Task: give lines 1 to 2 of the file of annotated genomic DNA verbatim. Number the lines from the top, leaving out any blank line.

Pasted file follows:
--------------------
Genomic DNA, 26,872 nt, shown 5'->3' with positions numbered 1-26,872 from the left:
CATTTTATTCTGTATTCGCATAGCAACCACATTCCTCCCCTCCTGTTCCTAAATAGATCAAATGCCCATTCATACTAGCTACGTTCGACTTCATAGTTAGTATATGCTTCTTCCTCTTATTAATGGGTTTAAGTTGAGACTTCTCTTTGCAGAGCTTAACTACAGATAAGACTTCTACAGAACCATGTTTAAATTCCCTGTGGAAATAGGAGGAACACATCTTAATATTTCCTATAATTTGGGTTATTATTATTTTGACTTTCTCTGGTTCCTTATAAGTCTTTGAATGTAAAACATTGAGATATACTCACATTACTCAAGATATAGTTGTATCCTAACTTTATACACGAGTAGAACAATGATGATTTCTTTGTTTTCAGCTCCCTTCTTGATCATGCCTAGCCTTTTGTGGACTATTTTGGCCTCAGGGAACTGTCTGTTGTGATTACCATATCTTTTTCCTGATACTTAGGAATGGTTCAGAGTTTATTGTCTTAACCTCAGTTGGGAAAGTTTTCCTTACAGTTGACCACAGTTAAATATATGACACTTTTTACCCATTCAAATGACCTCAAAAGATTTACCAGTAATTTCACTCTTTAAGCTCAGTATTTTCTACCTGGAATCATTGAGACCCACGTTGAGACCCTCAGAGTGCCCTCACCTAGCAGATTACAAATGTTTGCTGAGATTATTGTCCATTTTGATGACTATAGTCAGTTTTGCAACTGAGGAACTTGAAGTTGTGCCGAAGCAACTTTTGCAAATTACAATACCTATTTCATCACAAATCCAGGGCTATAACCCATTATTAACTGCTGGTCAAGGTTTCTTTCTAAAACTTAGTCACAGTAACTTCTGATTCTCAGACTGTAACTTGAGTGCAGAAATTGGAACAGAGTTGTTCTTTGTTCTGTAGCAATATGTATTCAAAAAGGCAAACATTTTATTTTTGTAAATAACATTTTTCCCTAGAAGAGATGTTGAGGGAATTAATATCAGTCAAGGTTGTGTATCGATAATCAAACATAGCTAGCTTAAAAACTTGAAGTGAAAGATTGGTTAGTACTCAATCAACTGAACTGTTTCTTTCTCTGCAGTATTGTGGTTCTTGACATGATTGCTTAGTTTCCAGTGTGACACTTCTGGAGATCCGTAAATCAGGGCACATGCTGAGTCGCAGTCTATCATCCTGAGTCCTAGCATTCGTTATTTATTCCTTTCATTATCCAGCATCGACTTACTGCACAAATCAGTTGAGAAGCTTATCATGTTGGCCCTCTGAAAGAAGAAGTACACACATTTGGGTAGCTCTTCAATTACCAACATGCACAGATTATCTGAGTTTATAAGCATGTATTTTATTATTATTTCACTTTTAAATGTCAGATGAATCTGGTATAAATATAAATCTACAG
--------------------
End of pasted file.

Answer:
Genomic DNA, 26,872 nt, shown 5'->3' with positions numbered 1-26,872 from the left:
CATTTTATTCTGTATTCGCATAGCAACCACATTCCTCCCCTCCTGTTCCTAAATAGATCAAATGCCCATTCATACTAGCTACGTTCGACTTCATAGTTAGTATATGCTTCTTCCTCTTATTAATGGGTTTAAGTTGAGACTTCTCTTTGCAGAGCTTAACTACAGATAAGACTTCTACAGAACCATGTTTAAATTCCCTGTGGAAATAGGAGGAACACATCTTAATATTTCCTATAATTTGGGTTATTATTATTTTGACTTTCTCTGGTTCCTTATAAGTCTTTGAATGTAAAACATTGAGATATACTCACATTACTCAAGATATAGTTGTATCCTAACTTTATACACGAGTAGAACAATGATGATTTCTTTGTTTTCAGCTCCCTTCTTGATCATGCCTAGCCTTTTGTGGACTATTTTGGCCTCAGGGAACTGTCTGTTGTGATTACCATATCTTTTTCCTGATACTTAGGAATGGTTCAGAGTTTATTGTCTTAACCTCAGTTGGGAAAGTTTTCCTTACAGTTGACCACAGTTAAATATATGACACTTTTTACCCATTCAAATGACCTCAAAAGATTTACCAGTAATTTCACTCTTTAAGCTCAGTATTTTCTACCTGGAATCATTGAGACCCACGTTGAGACCCTCAGAGTGCCCTCACCTAGCAGATTACAAATGTTTGCTGAGATTATTGTCCATTTTGATGACTATAGTCAGTTTTGCAACTGAGGAACTTGAAGTTGTGCCGAAGCAACTTTTGCAAATTACAATACCTATTTCATCACAAATCCAGGGCTATAACCCATTATTAACTGCTGGTCAAGGTTTCTTTCTAAAACTTAGTCACAGTAACTTCTGATTCTCAGACTGTAACTTGAGTGCAGAAATTGGAACAGAGTTGTTCTTTGTTCTGTAGCAATATGTATTCAAAAAGGCAAACATTTTATTTTTGTAAATAACATTTTTCCCTAGAAGAGATGTTGAGGGAATTAATATCAGTCAAGGTTGTGTATCGATAATCAAACATAGCTAGCTTAAAAACTTGAAGTGAAAGATTGGTTAGTACTCAATCAACTGAACTGTTTCTTTCTCTGCAGTATTGTGGTTCTTGACATGATTGCTTAGTTTCCAGTGTGACACTTCTGGAGATCCGTAAATCAGGGCACATGCTGAGTCGCAGTCTATCATCCTGAGTCCTAGCATTCGTTATTTATTCCTTTCATTATCCAGCATCGACTTACTGCACAAATCAGTTGAGAAGCTTATCATGTTGGCCCTCTGAAAGAAGAAGTACACACATTTGGGTAGCTCTTCAATTACCAACATGCACAGATTATCTGAGTTTATAAGCATGTATTTTATTATTATTTCACTTTTAAATGTCAGATGAATCTGGTATAAATATAAATCTACAG